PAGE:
I was told by al-'Anazi abu-'Ali on the authority of 'Ali ibn-al-Sabbah that Hisham ibn-Muhammad abu-al-Mundhir once related: I was told by abu-Basil al Ta'i,' on the authority of his uncle 'Antarah ibn-al-Akhras[1], that the Tayyi' had an idol called al-Fals[2]. It was a red [rock], in the form of a man[3], projecting in the center of their mountain, Aja[4] which was black. They were wont to worship [this rock], present their offerings unto it, and slaughter their sacrifices before its [ascent]. No man who was afraid and was seeking refuge would come to it without finding safety, and no stray beast would enter its confines without finding protection. The Beast would also become the property of the idol, sacred and taboo.

Its custody was in the hands of banu-Bawlan[5] while Bawlan himself was the first to institute its worship. The last of the banu-Bawlan to hold its custody was one called Sayfi[6]. One day he caught a milch-camel which belonged to a certain woman of the banu-'Ulaym[7] of the Kalb [tribe] a neighbor of a nobleman, Malik ibn-Kulthum al-Shamaji[8], and drove it




along until he brought it to the confines of al-Fals. Thereupon the neighbor of Malik called upon him and told him how [Sayfi] had taken away her milch-camel. On hearing her story he jumped upon the bare back of an unsaddled horse, took his spear, and followed after Sayfi. He overtook him by al-Fals and found the milch-camel tied within its enclosure. Addressing [Sayfi], he said, "Let go the milch-camel of my neighbor." [Sayfi] replied, "But it is the property of thy Lord!" [Malik] again said, "Let it go." [Sayfi] replied, "Wilt thou violate the sanctity of thy Lord?" Exasperated, Malik threatened Sayfi by pointing his spear against him. Thereupon, the latter untied the camel and set it free. Malik took it back and delivered it to the woman, his neighbor. Then the custodian approached al-Fals and, pointing to Malik, addressed it saying:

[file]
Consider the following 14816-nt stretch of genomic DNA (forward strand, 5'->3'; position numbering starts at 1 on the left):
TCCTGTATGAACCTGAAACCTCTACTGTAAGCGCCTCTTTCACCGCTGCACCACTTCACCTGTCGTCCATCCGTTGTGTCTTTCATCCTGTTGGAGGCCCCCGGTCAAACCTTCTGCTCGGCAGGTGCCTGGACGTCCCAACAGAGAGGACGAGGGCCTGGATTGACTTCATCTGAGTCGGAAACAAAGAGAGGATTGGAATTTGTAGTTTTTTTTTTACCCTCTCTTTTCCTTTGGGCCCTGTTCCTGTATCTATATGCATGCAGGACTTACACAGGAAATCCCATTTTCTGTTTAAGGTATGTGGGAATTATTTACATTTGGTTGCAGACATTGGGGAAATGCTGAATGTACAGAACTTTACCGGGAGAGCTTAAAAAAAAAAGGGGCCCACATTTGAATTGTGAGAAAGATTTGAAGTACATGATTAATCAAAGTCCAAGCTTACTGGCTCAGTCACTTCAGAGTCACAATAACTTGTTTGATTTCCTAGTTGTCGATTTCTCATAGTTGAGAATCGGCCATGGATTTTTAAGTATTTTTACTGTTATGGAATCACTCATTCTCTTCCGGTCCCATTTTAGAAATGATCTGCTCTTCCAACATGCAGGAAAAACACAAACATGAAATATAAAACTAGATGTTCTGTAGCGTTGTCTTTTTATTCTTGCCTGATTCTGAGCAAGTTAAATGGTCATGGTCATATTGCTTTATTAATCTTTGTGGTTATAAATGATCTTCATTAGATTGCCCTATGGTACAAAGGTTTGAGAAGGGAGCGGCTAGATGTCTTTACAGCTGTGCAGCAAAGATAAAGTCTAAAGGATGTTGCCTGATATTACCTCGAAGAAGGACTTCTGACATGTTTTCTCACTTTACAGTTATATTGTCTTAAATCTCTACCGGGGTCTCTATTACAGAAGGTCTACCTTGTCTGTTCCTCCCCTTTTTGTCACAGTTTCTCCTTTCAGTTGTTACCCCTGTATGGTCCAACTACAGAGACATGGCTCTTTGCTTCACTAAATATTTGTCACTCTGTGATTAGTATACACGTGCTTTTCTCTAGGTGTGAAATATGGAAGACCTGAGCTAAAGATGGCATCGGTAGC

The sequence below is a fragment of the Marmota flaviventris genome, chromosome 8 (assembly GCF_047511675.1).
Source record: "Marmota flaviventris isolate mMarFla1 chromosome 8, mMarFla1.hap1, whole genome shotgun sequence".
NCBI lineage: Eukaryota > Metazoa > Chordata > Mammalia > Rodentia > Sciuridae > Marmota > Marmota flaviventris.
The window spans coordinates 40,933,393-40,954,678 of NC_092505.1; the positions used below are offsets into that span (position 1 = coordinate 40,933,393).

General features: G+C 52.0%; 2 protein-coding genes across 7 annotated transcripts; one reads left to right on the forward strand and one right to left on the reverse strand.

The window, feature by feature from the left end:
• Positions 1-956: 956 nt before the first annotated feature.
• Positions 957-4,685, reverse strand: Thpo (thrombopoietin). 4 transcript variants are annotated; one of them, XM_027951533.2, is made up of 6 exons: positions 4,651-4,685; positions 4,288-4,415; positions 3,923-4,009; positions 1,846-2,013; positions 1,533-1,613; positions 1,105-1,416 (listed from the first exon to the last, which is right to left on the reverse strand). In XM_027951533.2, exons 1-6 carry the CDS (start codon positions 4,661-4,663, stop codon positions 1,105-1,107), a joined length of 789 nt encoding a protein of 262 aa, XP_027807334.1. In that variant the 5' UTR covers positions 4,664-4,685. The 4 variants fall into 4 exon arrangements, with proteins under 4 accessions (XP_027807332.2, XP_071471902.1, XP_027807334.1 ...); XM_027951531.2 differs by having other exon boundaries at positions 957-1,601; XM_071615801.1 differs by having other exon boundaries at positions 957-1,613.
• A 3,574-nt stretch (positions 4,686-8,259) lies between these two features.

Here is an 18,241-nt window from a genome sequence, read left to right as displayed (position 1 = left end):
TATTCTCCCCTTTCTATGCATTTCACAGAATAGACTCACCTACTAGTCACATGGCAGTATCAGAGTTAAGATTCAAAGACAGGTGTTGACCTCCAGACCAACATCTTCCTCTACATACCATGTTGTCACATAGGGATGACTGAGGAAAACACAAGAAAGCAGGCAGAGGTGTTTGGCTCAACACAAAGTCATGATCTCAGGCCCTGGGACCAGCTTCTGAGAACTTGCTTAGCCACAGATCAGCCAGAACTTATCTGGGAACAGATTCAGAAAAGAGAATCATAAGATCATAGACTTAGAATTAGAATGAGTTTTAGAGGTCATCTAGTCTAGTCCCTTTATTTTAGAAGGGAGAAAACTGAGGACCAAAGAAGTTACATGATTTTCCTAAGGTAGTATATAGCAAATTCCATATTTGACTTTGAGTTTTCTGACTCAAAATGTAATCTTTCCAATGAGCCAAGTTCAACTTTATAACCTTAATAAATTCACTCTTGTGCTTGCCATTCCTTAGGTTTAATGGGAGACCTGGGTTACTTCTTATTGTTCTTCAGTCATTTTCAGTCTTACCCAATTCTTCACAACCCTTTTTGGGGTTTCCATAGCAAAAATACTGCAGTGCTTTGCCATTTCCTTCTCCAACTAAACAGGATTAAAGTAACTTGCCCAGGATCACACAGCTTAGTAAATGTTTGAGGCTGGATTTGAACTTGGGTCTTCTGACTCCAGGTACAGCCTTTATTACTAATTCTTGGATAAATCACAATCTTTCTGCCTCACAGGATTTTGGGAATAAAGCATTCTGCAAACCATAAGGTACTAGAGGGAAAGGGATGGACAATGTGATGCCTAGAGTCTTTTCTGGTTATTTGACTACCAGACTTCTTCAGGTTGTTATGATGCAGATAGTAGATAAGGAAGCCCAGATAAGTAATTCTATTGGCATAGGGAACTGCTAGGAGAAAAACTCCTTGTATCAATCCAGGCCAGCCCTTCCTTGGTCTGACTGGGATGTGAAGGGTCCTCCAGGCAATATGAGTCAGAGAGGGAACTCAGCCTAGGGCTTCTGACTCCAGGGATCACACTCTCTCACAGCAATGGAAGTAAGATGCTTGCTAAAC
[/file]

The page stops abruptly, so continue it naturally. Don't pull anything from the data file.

"O Lord, Malik ibn-Kulthum hath this day
Violated the sanctity of thy shrine;
But yesterday, thou wert inviolate."

Sayfi said this in an attempt to incite the idol against Malik so that it might vent its wrath upon him. it so happened that 'Adi ibn-Hatim[9] had, at that same day, offered a sacrifice before al-Fals, and saw what Malik had done. As he sat with a few companions discussing the incident, he trembled with fear and said, "Watch what will befall Malik this day." But several days passed and nothing happened to Malik. Consequently ['Adi] renounced the worship of al-Fals as well as that of the other idols and embraced Christianity, a devotee of which he remained until the advent of Islam, when he became a Muslim.

['Adi] was, therefore, the first to violate the sanctity of al-Fals. Henceforth whenever the custodian took in a stray beast [he was not allowed to keep it as the property of the idol]; on the contrary, it was taken away from him. Al-Fals continued to be worshipped until the advent of the Prophet,




at which time 'Ali ibn-abi-Talib was dispatched to destroy it. 'Ali destroyed the idol and carried away therefrom two swords called Mikhdham and Rasub (the same two swords which 'Alqamah ibn-'Abadah[10] had mentioned in his poetry), which al-Harith ibn-abi-Shamir, king of Ghassan, had presented al-Fals[11]. 'Ali brought them to the Prophet who wore one of them and gave it back to him. It was the sword which 'Ali was always wont to wear.

Here ends The Book of Idols.



1. Al-Afghani, vol. x, p. 155.

2. ibid., vol. x, p.155; abu-Tammam, Ash'ar al-Hamasah, ed. G.G. Freytag, Bonn, 1828, pp. 108, 784; Ishiqaq,p 232.

3. Wellhausen, pp. 51-53.

4. cf. Buldan, vol, III, p. 912, line 12.

5. Sifah, pp.125, 126, t37, 144; Buldan, vol. I, pp. 122-130.

6. Ishtiqaq, p. 237.

7. cf. Ishtiqaq, p. 237, line 5.

8. Ishtiqaq, p.316.

9. ibid., p. 235.

10. cf. al-Maarif, p.160; Sirah, pp. 947-950.

11. Al-Shi'r w-al-Shu'ara, pp. 107-110; al-Aghani, vol. xxi, pp. 171-175; see above, p. 13.

12. cf. above, p. 51.